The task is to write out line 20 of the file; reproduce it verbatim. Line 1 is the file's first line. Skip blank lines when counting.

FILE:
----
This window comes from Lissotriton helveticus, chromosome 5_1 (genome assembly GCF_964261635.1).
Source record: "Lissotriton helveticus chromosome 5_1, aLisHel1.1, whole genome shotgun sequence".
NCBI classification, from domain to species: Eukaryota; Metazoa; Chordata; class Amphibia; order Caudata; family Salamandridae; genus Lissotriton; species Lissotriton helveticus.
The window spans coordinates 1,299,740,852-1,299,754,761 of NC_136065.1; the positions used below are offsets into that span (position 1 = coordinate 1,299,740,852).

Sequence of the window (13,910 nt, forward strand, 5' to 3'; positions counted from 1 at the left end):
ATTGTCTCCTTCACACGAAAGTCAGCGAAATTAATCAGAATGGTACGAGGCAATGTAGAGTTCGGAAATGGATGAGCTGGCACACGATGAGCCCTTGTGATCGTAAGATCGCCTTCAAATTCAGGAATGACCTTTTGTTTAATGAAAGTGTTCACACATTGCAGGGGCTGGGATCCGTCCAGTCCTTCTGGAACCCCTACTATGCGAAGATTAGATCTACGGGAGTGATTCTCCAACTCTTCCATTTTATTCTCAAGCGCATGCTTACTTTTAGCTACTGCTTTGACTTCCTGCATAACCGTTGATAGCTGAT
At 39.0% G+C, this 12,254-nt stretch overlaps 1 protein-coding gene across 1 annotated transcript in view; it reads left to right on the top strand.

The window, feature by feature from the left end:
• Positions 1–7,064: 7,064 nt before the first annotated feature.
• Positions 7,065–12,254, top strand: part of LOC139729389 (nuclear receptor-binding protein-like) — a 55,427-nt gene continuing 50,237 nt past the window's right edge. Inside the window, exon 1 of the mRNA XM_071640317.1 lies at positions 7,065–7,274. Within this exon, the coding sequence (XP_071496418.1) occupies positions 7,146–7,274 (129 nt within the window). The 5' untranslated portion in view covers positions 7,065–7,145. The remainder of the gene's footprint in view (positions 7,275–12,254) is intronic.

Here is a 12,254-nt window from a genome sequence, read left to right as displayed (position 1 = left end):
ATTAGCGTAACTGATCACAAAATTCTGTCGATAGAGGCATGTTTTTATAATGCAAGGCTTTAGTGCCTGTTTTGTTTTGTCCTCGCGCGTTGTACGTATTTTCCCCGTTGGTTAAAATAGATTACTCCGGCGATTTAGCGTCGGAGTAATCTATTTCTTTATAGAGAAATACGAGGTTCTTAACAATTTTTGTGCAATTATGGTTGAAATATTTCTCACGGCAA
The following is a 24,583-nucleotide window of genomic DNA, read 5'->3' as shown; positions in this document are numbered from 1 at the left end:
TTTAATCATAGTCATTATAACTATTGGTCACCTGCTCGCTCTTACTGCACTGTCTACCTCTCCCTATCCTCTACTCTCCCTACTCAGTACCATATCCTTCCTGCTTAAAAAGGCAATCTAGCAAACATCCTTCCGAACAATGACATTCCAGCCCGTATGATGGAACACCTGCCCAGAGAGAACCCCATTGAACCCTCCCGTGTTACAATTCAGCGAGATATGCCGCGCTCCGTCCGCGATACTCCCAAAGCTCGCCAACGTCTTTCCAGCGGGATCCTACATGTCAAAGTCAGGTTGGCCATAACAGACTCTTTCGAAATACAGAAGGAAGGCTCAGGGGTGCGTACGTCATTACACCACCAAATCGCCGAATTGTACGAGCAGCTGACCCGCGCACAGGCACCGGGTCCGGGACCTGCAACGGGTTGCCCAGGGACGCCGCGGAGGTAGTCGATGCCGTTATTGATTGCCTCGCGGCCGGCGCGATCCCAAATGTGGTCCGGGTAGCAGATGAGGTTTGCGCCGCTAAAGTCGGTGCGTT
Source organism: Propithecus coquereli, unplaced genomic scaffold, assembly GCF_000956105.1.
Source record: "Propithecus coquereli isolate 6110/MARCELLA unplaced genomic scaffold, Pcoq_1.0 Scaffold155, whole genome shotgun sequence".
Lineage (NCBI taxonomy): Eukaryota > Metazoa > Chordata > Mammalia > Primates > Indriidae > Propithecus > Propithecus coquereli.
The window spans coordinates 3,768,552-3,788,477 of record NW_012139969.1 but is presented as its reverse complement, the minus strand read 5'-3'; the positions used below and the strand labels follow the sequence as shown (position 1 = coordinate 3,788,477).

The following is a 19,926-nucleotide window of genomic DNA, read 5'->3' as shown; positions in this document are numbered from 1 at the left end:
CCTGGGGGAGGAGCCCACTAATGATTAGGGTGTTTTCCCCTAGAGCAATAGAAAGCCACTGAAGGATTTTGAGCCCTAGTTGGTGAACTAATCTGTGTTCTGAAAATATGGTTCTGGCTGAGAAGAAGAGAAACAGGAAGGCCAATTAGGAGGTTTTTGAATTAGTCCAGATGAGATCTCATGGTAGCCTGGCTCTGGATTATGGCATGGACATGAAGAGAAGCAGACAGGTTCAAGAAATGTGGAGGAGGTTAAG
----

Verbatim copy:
CCTGGGGGAGGAGCCCACTAATGATTAGGGTGTTTTCCCCTAGAGCAATAGAAAGCCACTGAAGGATTTTGAGCCCTAGTTGGTGAACTAATCTGTGTTCTGAAAATATGGTTCTGGCTGAGAAGAAGAGAAACAGGAAGGCCAATTAGGAGGTTTTTGAATTAGTCCAGATGAGATCTCATGGTAGCCTGGCTCTGGATTATGGCATGGACATGAAGAGAAGCAGACAGGTTCAAGAAATGTGGAGGAGGTTAAG